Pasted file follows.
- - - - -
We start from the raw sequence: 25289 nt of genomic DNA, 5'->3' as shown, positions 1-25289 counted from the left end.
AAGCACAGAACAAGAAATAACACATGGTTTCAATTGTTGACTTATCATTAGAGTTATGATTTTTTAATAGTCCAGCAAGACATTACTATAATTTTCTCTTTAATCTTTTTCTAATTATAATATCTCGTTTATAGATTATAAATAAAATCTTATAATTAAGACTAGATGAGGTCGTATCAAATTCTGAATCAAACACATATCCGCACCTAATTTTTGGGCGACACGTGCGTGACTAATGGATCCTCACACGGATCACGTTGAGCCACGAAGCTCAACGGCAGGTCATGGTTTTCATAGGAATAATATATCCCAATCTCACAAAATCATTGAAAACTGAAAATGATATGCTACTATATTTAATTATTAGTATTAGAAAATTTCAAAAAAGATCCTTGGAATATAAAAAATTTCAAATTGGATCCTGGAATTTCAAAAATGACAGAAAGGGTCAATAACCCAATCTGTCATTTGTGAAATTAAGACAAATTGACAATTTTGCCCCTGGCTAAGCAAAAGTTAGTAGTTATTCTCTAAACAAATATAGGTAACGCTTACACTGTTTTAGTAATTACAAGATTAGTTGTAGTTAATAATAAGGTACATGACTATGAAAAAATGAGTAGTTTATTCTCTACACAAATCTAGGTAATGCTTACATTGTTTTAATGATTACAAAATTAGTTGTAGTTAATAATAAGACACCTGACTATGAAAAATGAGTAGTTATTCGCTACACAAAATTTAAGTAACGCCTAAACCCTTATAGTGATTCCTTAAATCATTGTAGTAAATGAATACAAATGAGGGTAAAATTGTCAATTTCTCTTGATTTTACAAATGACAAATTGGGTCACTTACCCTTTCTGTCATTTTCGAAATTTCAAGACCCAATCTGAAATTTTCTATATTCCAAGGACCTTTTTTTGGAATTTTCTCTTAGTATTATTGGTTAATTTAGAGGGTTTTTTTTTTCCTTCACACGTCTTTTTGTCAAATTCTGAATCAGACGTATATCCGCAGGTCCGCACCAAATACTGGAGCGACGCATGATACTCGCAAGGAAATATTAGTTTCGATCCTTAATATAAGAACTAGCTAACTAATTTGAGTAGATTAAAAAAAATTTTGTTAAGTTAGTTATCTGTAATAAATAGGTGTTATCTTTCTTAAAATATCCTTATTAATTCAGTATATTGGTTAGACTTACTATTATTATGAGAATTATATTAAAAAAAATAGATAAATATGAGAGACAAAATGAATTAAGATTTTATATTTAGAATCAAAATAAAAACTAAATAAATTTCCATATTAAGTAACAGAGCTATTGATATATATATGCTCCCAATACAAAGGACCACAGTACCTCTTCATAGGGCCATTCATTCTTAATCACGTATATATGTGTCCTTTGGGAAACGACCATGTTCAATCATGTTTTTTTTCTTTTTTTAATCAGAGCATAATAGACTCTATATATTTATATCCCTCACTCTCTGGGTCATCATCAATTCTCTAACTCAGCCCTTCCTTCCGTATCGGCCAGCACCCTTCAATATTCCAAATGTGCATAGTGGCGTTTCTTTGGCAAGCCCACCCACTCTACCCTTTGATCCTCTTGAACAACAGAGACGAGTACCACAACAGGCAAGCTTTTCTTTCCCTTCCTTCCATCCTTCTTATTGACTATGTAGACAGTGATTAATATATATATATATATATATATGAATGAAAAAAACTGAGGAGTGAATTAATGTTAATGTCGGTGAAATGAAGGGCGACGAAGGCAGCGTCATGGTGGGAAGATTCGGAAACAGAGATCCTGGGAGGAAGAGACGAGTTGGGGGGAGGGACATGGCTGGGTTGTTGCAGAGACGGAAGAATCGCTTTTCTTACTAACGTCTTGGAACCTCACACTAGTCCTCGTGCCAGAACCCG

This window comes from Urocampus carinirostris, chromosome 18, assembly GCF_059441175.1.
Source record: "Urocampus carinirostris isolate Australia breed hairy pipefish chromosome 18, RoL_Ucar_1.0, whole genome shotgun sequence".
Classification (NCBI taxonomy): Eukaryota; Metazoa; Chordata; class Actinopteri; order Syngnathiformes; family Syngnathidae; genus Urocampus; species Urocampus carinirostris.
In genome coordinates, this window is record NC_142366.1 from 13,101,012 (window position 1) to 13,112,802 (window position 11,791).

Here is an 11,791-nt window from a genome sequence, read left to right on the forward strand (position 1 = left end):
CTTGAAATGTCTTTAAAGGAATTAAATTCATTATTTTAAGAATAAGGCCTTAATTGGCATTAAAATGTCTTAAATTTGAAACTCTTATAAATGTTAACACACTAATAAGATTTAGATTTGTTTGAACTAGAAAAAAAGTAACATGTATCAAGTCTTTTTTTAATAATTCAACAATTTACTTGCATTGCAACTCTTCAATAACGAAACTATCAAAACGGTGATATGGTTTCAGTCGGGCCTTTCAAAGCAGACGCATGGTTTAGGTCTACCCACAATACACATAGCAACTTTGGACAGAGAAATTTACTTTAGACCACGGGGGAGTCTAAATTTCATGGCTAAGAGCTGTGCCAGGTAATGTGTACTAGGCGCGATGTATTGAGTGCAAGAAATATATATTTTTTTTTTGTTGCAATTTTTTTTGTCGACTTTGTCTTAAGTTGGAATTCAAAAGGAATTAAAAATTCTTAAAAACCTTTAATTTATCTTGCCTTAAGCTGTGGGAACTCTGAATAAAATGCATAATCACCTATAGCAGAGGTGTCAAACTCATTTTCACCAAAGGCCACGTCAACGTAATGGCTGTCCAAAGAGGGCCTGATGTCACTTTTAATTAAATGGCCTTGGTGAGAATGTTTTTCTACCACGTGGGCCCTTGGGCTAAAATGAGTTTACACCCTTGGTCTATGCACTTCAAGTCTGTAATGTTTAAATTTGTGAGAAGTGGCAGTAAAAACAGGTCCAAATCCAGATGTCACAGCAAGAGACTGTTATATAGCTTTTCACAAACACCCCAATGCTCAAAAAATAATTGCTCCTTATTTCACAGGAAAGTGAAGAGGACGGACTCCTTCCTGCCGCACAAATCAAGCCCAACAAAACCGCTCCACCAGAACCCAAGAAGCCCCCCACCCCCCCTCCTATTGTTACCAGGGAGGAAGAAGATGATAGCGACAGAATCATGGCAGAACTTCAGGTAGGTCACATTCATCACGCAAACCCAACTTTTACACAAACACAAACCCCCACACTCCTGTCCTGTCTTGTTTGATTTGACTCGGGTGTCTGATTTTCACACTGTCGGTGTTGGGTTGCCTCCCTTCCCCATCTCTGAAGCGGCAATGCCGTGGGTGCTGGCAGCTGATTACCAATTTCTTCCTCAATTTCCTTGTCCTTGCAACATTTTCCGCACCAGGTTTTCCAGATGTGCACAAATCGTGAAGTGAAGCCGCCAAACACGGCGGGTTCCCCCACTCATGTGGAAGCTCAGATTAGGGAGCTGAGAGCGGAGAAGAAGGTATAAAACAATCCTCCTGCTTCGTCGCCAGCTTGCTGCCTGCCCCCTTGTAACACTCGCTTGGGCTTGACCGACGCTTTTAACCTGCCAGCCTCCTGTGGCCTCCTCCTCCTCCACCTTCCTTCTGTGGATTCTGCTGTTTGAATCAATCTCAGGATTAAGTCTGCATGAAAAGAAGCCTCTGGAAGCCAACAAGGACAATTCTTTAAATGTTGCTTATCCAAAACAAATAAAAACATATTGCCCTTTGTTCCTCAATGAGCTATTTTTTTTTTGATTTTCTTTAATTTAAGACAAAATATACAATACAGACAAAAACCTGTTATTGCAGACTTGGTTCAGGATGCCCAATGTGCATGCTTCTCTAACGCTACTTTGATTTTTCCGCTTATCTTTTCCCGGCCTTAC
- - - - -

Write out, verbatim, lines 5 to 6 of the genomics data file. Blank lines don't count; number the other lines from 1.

Classification (NCBI taxonomy): Eukaryota; Metazoa; Chordata; class Actinopteri; order Syngnathiformes; family Syngnathidae; genus Urocampus; species Urocampus carinirostris.
In genome coordinates, this window is record NC_142366.1 from 13,101,012 (window position 1) to 13,112,802 (window position 11,791).